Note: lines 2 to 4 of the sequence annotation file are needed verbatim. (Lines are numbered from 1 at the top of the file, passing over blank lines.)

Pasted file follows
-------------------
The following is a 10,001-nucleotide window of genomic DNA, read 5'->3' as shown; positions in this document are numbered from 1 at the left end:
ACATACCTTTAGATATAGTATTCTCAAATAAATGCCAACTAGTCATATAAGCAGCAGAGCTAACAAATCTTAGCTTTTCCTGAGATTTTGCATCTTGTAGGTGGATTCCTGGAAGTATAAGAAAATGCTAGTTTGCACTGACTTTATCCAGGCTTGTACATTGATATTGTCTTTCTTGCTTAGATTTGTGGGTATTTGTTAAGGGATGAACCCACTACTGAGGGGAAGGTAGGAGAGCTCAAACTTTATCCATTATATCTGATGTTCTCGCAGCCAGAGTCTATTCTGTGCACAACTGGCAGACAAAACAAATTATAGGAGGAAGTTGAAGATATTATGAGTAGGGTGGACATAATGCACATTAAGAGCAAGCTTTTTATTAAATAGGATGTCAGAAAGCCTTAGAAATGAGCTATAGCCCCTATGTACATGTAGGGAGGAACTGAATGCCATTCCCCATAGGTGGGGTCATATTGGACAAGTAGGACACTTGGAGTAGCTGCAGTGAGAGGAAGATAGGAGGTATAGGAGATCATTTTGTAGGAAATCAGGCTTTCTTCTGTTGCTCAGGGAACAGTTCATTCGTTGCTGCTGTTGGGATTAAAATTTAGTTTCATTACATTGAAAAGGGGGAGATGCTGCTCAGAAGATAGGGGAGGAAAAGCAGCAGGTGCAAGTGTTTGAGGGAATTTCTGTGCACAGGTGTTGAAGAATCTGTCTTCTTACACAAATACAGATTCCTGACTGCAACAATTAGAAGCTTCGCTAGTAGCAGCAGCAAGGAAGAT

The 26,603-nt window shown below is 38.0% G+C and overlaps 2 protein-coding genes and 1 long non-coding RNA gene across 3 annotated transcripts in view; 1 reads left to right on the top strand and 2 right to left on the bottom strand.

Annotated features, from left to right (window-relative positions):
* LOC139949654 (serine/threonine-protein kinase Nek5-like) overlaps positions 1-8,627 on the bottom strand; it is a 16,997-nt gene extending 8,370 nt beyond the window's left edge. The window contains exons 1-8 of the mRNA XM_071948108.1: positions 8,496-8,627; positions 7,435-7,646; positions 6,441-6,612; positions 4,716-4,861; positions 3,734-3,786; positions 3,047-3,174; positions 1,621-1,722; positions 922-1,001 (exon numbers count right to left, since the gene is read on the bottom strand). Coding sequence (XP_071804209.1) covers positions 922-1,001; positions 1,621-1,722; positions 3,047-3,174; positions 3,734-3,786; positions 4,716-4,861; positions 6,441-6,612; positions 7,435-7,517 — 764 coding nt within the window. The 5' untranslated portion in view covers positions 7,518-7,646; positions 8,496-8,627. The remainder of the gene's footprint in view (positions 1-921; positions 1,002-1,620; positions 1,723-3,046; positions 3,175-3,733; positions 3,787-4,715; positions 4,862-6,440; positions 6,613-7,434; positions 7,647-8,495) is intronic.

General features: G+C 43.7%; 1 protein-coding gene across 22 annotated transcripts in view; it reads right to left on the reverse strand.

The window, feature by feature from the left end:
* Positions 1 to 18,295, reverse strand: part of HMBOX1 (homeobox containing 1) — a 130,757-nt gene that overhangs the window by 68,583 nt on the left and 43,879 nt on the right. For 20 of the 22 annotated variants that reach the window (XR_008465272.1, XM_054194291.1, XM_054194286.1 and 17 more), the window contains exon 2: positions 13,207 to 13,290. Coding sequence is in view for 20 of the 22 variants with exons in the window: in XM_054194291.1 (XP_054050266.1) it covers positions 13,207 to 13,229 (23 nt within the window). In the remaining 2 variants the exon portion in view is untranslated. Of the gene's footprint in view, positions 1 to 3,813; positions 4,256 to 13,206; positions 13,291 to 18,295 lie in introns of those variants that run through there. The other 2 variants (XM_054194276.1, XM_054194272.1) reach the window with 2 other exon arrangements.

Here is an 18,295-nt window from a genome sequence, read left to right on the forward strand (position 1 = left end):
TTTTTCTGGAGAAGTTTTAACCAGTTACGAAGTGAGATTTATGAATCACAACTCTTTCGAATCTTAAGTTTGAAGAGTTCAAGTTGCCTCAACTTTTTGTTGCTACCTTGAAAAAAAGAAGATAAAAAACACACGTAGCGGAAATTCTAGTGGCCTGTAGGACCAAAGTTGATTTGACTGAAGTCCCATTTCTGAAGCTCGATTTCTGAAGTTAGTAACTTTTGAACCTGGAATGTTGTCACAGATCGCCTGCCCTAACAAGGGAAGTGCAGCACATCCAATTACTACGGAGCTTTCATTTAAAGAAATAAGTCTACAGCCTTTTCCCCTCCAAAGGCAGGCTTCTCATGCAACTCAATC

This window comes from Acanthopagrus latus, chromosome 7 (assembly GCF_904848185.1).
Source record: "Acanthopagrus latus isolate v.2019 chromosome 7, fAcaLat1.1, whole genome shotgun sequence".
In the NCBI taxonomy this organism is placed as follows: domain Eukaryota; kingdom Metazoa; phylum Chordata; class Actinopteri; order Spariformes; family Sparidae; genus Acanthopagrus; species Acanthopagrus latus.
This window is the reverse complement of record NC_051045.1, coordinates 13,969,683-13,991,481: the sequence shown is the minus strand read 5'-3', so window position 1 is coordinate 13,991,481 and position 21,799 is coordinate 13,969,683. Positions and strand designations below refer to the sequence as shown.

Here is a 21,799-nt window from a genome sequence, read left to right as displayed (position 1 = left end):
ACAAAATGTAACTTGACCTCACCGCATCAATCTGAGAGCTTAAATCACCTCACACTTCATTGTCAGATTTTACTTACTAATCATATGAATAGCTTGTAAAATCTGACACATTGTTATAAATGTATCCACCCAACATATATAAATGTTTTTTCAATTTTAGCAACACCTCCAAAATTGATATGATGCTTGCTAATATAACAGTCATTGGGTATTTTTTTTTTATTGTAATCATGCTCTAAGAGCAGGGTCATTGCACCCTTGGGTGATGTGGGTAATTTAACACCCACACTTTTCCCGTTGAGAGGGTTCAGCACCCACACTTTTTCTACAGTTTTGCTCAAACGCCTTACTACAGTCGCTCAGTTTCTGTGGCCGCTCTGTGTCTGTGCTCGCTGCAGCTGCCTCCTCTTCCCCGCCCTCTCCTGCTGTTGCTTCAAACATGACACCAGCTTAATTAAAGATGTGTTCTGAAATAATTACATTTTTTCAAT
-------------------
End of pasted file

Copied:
ACATACCTTTAGATATAGTATTCTCAAATAAATGCCAACTAGTCATATAAGCAGCAGAGCTAACAAATCTTAGCTTTTCCTGAGATTTTGCATCTTGTAGGTGGATTCCTGGAAGTATAAGAAAATGCTAGTTTGCACTGACTTTATCCAGGCTTGTACATTGATATTGTCTTTCTTGCTTAGATTTGTGGGTATTTGTTAAGGGATGAACCCACTACTGAGGGGAAGGTAGGAGAGCTCAAACTTTATCCATTATATCTGATGTTCTCGCAGCCAGAGTCTATTCTGTGCACAACTGGCAGACAAAACAAATTATAGGAGGAAGTTGAAGATATTATGAGTAGGGTGGACATAATGCACATTAAGAGCAAGCTTTTTATTAAATAGGATGTCAGAAAGCCTTAGAAATGAGCTATAGCCCCTATGTACATGTAGGGAGGAACTGAATGCCATTCCCCATAGGTGGGGTCATATTGGACAAGTAGGACACTTGGAGTAGCTGCAGTGAGAGGAAGATAGGAGGTATAGGAGATCATTTTGTAGGAAATCAGGCTTTCTTCTGTTGCTCAGGGAACAGTTCATTCGTTGCTGCTGTTGGGATTAAAATTTAGTTTCATTACATTGAAAAGGGGGAGATGCTGCTCAGAAGATAGGGGAGGAAAAGCAGCAGGTGCAAGTGTTTGAGGGAATTTCTGTGCACAGGTGTTGAAGAATCTGTCTTCTTACACAAATACAGATTCCTGACTGCAACAATTAGAAGCTTCGCTAGTAGCAGCAGCAAGGAAGAT

The 26,603-nt window shown below is 38.0% G+C and overlaps 2 protein-coding genes and 1 long non-coding RNA gene across 3 annotated transcripts in view; 1 reads left to right on the top strand and 2 right to left on the bottom strand.

Annotated features, from left to right (window-relative positions):